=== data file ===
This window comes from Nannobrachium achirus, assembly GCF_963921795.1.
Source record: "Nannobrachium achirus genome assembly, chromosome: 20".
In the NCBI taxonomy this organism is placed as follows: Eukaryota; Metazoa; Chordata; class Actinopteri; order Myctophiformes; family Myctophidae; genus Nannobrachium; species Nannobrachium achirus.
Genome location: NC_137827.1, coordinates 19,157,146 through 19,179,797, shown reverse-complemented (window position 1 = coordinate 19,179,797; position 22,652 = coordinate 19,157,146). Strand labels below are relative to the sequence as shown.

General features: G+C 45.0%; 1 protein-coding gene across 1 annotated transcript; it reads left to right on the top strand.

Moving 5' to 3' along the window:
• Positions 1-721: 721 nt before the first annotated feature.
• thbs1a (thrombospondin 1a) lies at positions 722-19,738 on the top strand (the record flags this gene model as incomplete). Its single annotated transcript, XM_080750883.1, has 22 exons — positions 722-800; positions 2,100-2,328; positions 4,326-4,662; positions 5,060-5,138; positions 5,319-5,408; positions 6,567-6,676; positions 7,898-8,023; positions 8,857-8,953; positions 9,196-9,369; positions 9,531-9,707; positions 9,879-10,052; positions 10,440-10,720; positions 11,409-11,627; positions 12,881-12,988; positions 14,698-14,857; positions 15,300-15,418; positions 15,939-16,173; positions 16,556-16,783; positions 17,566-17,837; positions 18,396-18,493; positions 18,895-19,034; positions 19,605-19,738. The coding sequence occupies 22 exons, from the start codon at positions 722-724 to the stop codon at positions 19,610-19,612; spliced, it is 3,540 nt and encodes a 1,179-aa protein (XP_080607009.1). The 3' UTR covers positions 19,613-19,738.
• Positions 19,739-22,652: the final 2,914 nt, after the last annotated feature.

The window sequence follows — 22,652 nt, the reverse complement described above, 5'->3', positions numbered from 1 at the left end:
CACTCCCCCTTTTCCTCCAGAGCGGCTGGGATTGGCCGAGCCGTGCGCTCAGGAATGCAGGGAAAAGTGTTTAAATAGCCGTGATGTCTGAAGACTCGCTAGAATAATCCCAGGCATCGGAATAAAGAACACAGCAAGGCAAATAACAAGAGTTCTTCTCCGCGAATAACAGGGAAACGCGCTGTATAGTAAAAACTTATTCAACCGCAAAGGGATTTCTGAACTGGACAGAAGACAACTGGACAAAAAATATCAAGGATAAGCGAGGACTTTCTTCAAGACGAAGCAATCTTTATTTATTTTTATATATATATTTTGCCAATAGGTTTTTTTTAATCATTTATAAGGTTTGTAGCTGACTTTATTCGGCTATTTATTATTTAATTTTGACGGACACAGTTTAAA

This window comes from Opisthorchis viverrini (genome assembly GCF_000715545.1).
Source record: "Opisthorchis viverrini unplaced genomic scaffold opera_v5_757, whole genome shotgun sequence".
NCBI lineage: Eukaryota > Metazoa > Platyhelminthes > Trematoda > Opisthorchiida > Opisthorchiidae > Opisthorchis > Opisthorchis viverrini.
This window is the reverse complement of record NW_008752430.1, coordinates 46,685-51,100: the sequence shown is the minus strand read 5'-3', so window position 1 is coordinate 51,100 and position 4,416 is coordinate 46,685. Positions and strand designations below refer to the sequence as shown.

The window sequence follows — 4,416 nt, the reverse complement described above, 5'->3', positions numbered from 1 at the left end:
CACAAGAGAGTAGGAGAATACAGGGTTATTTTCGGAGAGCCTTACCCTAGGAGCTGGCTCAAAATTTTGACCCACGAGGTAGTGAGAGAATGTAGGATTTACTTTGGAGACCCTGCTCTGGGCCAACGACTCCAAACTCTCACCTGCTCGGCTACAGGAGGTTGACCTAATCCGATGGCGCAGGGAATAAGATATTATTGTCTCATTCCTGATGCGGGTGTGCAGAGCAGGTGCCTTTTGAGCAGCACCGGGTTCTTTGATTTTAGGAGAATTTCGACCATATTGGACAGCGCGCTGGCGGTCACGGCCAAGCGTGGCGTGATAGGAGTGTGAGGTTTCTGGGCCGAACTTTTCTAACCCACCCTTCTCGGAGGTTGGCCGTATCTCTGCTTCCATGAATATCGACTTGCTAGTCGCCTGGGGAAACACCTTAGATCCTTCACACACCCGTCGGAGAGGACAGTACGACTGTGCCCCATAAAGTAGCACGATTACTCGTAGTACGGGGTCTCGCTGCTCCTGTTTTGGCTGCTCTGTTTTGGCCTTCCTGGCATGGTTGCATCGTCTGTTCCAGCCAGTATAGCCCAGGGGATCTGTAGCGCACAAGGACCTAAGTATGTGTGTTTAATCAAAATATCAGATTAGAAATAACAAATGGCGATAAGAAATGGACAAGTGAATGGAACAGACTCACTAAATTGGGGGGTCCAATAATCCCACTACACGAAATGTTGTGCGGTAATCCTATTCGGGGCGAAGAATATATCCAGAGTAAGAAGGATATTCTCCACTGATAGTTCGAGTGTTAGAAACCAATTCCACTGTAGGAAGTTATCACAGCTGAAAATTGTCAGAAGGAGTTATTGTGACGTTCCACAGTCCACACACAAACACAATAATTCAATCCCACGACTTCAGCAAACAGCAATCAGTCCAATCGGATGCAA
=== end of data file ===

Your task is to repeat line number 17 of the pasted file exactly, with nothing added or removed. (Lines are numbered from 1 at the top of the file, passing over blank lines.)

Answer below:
CACAAGAGAGTAGGAGAATACAGGGTTATTTTCGGAGAGCCTTACCCTAGGAGCTGGCTCAAAATTTTGACCCACGAGGTAGTGAGAGAATGTAGGATTTACTTTGGAGACCCTGCTCTGGGCCAACGACTCCAAACTCTCACCTGCTCGGCTACAGGAGGTTGACCTAATCCGATGGCGCAGGGAATAAGATATTATTGTCTCATTCCTGATGCGGGTGTGCAGAGCAGGTGCCTTTTGAGCAGCACCGGGTTCTTTGATTTTAGGAGAATTTCGACCATATTGGACAGCGCGCTGGCGGTCACGGCCAAGCGTGGCGTGATAGGAGTGTGAGGTTTCTGGGCCGAACTTTTCTAACCCACCCTTCTCGGAGGTTGGCCGTATCTCTGCTTCCATGAATATCGACTTGCTAGTCGCCTGGGGAAACACCTTAGATCCTTCACACACCCGTCGGAGAGGACAGTACGACTGTGCCCCATAAAGTAGCACGATTACTCGTAGTACGGGGTCTCGCTGCTCCTGTTTTGGCTGCTCTGTTTTGGCCTTCCTGGCATGGTTGCATCGTCTGTTCCAGCCAGTATAGCCCAGGGGATCTGTAGCGCACAAGGACCTAAGTATGTGTGTTTAATCAAAATATCAGATTAGAAATAACAAATGGCGATAAGAAATGGACAAGTGAATGGAACAGACTCACTAAATTGGGGGGTCCAATAATCCCACTACACGAAATGTTGTGCGGTAATCCTATTCGGGGCGAAGAATATATCCAGAGTAAGAAGGATATTCTCCACTGATAGTTCGAGTGTTAGAAACCAATTCCACTGTAGGAAGTTATCACAGCTGAAAATTGTCAGAAGGAGTTATTGTGACGTTCCACAGTCCACACACAAACACAATAATTCAATCCCACGACTTCAGCAAACAGCAATCAGTCCAATCGGATGCAA